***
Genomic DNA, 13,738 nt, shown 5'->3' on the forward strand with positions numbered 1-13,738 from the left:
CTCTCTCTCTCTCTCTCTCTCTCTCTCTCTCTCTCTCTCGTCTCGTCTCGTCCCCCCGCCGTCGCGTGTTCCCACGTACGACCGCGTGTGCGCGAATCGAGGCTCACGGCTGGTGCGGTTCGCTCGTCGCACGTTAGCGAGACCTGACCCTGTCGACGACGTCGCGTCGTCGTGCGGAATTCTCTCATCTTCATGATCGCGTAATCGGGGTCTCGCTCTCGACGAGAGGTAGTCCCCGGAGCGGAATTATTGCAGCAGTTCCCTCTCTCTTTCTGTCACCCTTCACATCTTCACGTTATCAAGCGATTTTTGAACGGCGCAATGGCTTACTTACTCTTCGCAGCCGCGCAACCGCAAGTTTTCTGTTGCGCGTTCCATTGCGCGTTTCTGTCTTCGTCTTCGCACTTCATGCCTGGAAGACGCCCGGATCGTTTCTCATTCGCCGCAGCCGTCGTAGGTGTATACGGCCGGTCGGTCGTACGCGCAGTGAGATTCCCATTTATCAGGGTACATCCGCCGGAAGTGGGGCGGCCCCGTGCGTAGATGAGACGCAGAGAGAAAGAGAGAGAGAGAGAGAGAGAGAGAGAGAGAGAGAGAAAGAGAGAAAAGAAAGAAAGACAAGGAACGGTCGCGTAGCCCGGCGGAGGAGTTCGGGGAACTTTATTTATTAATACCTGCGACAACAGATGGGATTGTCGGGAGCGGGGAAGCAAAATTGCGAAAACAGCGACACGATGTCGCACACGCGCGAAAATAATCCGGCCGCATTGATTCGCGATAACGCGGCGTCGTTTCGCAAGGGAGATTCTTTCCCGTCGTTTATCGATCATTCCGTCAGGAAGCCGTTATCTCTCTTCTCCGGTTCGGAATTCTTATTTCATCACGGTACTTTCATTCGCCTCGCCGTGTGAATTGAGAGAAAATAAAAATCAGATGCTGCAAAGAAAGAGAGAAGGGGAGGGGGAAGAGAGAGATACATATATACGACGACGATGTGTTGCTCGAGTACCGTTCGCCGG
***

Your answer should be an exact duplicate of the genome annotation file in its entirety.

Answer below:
Genomic DNA, 13,738 nt, shown 5'->3' on the forward strand with positions numbered 1-13,738 from the left:
CTCTCTCTCTCTCTCTCTCTCTCTCTCTCTCTCTCTCTCGTCTCGTCTCGTCCCCCCGCCGTCGCGTGTTCCCACGTACGACCGCGTGTGCGCGAATCGAGGCTCACGGCTGGTGCGGTTCGCTCGTCGCACGTTAGCGAGACCTGACCCTGTCGACGACGTCGCGTCGTCGTGCGGAATTCTCTCATCTTCATGATCGCGTAATCGGGGTCTCGCTCTCGACGAGAGGTAGTCCCCGGAGCGGAATTATTGCAGCAGTTCCCTCTCTCTTTCTGTCACCCTTCACATCTTCACGTTATCAAGCGATTTTTGAACGGCGCAATGGCTTACTTACTCTTCGCAGCCGCGCAACCGCAAGTTTTCTGTTGCGCGTTCCATTGCGCGTTTCTGTCTTCGTCTTCGCACTTCATGCCTGGAAGACGCCCGGATCGTTTCTCATTCGCCGCAGCCGTCGTAGGTGTATACGGCCGGTCGGTCGTACGCGCAGTGAGATTCCCATTTATCAGGGTACATCCGCCGGAAGTGGGGCGGCCCCGTGCGTAGATGAGACGCAGAGAGAAAGAGAGAGAGAGAGAGAGAGAGAGAGAGAGAGAGAGAAAGAGAGAAAAGAAAGAAAGACAAGGAACGGTCGCGTAGCCCGGCGGAGGAGTTCGGGGAACTTTATTTATTAATACCTGCGACAACAGATGGGATTGTCGGGAGCGGGGAAGCAAAATTGCGAAAACAGCGACACGATGTCGCACACGCGCGAAAATAATCCGGCCGCATTGATTCGCGATAACGCGGCGTCGTTTCGCAAGGGAGATTCTTTCCCGTCGTTTATCGATCATTCCGTCAGGAAGCCGTTATCTCTCTTCTCCGGTTCGGAATTCTTATTTCATCACGGTACTTTCATTCGCCTCGCCGTGTGAATTGAGAGAAAATAAAAATCAGATGCTGCAAAGAAAGAGAGAAGGGGAGGGGGAAGAGAGAGATACATATATACGACGACGATGTGTTGCTCGAGTACCGTTCGCCGG